Original Published on Jun 21, 2022 at 13:47
By Julia Peterson, Local Journalism Initiative Reporter
Students in Île-à-la-Crosse are becoming experts at mixing high-tech classroom education with land-based learning and ecological responsibility.
The high school, which serves 157 students, boasts an award-winning robotics team, thriving greenhouses growing crops year-round, a wilderness learning site and a school building where every classroom looks out over Lac Île-à-la-Crosse.
This year, students and staff are exploring a new perspective on their community by learning to fly drones — gathering images and data to better understand the land around them.
On Saturday morning, students eagerly took to the air, piloting small drones around obstacle courses in the school gym.
Eighth-grader Kaden Laliberte said he was having a “very fun” time practising his skills, but couldn’t wait to take the drone outside and really see what it could do.
“I want to try to drive the drone as high as it can go, and see if I can see anything in the bushes, like animals,” he said.
Seventh-grader Martha McGonigle said she looks forward to learning more about 3D mapping — building models of buildings, parks, or even a whole community from aerial views — and was also “especially excited for drone racing.”
Fellow seventh-grader Brad Gardiner said he’s already thinking about future career opportunities.
“I’m only 12 years old,” he said. “When I’m 14, I want to get my basic licence.”
That would let him fly bigger drones in uncontrolled airspace.
Ted Flett, who leads the school’s land-based learning programs, said he was particularly excited to bring drones into his outdoor teaching.
“I wanted to be able to engage kids with this stuff and use it out in the bush, too,” said Flett. “I like to find ancient trails that our people around here used before roads — that’s nice. I can sometimes find them on Google Earth, but you can just barely see them. I’d like to get right down into there and start mapping the sensitive areas.”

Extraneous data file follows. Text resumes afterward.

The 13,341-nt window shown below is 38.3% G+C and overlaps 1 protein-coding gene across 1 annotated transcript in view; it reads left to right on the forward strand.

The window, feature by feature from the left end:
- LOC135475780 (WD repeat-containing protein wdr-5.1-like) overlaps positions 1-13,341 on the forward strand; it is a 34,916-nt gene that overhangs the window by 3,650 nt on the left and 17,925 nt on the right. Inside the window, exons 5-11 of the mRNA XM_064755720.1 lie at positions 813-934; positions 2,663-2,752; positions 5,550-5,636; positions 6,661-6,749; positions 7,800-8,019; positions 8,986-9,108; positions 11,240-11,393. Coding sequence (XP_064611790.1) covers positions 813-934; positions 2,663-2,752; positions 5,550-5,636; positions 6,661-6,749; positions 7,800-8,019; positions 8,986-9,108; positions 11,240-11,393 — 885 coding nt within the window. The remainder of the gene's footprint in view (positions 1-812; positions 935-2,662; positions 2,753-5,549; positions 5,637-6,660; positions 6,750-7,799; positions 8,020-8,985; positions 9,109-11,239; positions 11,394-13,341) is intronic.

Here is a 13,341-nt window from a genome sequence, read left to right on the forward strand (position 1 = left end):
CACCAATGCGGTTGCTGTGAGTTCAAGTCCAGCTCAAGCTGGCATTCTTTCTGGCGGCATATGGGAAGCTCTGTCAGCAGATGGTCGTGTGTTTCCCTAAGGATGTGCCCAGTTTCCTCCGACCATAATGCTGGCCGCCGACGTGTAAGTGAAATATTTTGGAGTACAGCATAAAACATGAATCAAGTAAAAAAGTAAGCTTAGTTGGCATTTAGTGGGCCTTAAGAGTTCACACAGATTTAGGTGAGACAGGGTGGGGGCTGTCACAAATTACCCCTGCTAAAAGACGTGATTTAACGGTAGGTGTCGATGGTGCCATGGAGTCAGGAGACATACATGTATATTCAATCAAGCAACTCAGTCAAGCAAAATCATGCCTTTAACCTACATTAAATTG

Flett said the bird’s-eye views that drones offer can also help students understand “how the animals and trees interact, and how they need each other.”
Students could look at how waterways are changing due to climate change, see the impact of local industries on the landscape and track vulnerable animal populations. This could be especially important for studying and protecting the local caribou herds, which Flett said have been in decline for years.
“We rely on these animals,” he said. “A lot of folks still live off the land, and it’s a big part of our culture and our history. So it’s really important that we look after the animals and the environment.
“I mean, that’s our whole identity as people here in Île-à-la-Crosse and the surrounding areas.”
Over the weekend, Volatus Aerospace vice-president of education and agricultural programming Matthew Johnson was in Île-à-la-Crosse to lead the drone camp for students.
He said drones can help teach almost any subject — from mapping the school and calculating the building’s volume in math class, to trying out new photography angles in art, to taking on debates about the legal and ethical uses of drones in English.
“Working with the students is amazing,” he said. “It’s very fun to see how they engage with the technology. And they learn piloting skills, communication, safety, regulations, photography and videography.”
In other parts of North America, Volatus Aerospace has used drones to identify diseased trees in local parks and find the best routes to pick up litter along waterways.
School division director of education Brenda Green said she’s eager to see projects like that take shape in Île-à-la-Crosse.
While she watched students practise with their drones on Saturday morning, she and Johnson were already talking about having the young pilots fly over the school’s bank of solar panels to check for cracks or damage.
She said this is a chance for the school division to embrace traditional knowledge and new technology at the same time.
“These aren’t things that oppose each other,” she said. “It’s a matter of meshing them and finding opportunities to bring them together.
“If we look at the world in different ways, I think you create a perspective of wonder, respect and value.
“I’m not saying we can recreate what was, but we have the opportunity to envision something that we never thought about before.”
This item reprinted with permission from The StarPhoenix, Saskatoon, Saskatchwan